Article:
At Intermot 2016, Kawasaki announced the Ninja 1000 sport tourer would receive a host of upgrades to enhance both the sport and touring sides of its dual personalities. While there are obvious design changes to make the bodywork fresh, chief among those updates is the addition of a six-axis IMU from Bosch. With it, the 2017 Ninja 1000 electronics suite is now able to offer much more sophisticated levels of control. Both the Kawasaki Traction Control (KTRC) and Kawasaki Intelligent anti-lock Brake System (KIBS) utilize the IMU to get a real time picture of the motorcycle’s chassis orientation, which it can then use to intervene if needed, and the level at which intervention is applied.
Specifically, the IMU enables the KTRC system to offer more precise wheelie control, while KIBS now offers rear lift mitigation and minimal lever kickback during operation. The ECU also takes into account feedback from the IMU, throttle position sensor, clutch actuation, and gear position to account for back torque while using the rear brake and downshifting.
Maybe the biggest benefit of the IMU, though, is the ability to offer what Kawasaki calls corner braking control, a.k.a. lean-angle sensitive ABS. Says Kawasaki, “Should riders use the brakes beyond the entrance to a turn (i.e. trail braking) or mid-corner (e.g. to avoid an obstacle), brake force is modulated to counter the tendency of the bike to stand up under braking. This assists riders in tracing their intended line through the corner instead of running wide.”
Other changes include revised ECU settings for smoother power delivery and exhaust canister revisions to meet Euro 4 regulations (though those changes don’t apply to U.S.-bound Ninja 1000s).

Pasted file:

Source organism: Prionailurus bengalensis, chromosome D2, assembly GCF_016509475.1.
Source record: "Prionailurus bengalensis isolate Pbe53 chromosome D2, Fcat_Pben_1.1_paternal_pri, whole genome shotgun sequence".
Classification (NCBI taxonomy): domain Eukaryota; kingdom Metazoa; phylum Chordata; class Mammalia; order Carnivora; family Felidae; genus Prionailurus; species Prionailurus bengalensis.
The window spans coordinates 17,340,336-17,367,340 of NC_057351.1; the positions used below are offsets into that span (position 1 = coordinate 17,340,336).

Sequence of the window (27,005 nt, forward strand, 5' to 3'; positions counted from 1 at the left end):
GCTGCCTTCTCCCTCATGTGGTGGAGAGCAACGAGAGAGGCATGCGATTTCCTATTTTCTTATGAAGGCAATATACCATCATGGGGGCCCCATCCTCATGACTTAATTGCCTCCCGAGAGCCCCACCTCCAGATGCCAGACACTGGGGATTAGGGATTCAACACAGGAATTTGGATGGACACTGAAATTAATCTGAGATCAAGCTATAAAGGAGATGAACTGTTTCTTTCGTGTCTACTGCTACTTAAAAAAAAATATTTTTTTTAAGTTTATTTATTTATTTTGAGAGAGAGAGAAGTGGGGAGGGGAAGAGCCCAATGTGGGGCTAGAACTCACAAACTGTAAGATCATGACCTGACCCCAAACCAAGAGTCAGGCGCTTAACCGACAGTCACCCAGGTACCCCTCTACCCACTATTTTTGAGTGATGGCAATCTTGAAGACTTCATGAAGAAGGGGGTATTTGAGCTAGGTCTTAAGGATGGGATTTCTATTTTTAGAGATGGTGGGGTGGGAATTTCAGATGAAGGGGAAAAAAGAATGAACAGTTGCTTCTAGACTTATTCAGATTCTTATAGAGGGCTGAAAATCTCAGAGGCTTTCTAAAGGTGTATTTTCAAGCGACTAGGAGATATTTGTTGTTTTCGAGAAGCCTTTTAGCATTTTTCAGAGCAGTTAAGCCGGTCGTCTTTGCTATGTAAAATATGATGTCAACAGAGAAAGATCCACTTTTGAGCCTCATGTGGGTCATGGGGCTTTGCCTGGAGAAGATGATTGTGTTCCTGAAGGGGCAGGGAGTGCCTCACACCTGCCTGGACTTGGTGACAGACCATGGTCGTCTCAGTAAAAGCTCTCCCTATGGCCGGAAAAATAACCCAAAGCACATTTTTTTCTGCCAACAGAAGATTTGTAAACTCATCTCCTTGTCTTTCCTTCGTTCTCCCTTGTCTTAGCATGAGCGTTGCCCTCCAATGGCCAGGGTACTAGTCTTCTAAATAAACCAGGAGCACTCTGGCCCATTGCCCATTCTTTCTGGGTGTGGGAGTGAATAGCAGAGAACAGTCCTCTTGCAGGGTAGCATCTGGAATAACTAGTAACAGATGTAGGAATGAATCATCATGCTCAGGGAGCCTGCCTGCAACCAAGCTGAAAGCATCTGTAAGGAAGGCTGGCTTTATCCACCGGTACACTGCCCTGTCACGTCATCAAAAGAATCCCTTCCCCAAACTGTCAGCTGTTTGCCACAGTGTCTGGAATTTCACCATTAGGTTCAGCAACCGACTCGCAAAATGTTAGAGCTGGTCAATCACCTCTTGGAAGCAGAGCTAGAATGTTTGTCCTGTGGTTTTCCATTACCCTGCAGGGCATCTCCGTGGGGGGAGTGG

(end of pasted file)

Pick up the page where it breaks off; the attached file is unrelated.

On the chassis side, there’s a revised shock linkage Kawasaki says offers suppler suspension action while also lowering seat height slightly from 32.3 inches to 32.1 inches. Rear brake pad material has also been revised.
The list of touring-oriented updates for the Ninja 1000 is impressive as well, with a new double-bubble windscreen that’s 15mm taller in the center than before. It’s still adjustable to three different positions, without tools, to suit rider preference. The two-piece fairings are 28mm wider on each side to deflect more wind from the rider’s legs and cover a portion of the frame to help keep engine heat away.
Headlights are now brighter and cast their light farther forward, using LED bulbs that draw 50% less power. In accordance with Euro 4 regulations, an LED position light has also been added.
From the ergonomic side, the updated Ninja 1000 gets a five-way adjustable clutch lever and mirrors that are spaced 20mm farther outward, with a greater range of movement. The rider’s seat is broader, while the passenger seat is longer and features thicker padding for more comfort. The pillion seat’s shape is also bulged at the front to help prevent the passenger from sliding forward into the rider.
The redesigned tail section of the Ninja 1000 sees the passenger grab handles separated from the pannier mounting location, so now the clean-mount luggage can simply slide into their slots without the need for an accessory passenger grab handle like on the current model.
Lastly, a new instrument panel is dominated by a large analog tachometer, but is now joined by a gear position indicator and programmable shift lights.
Among the Ninja 1000’s accessories, a few things stand out. They are: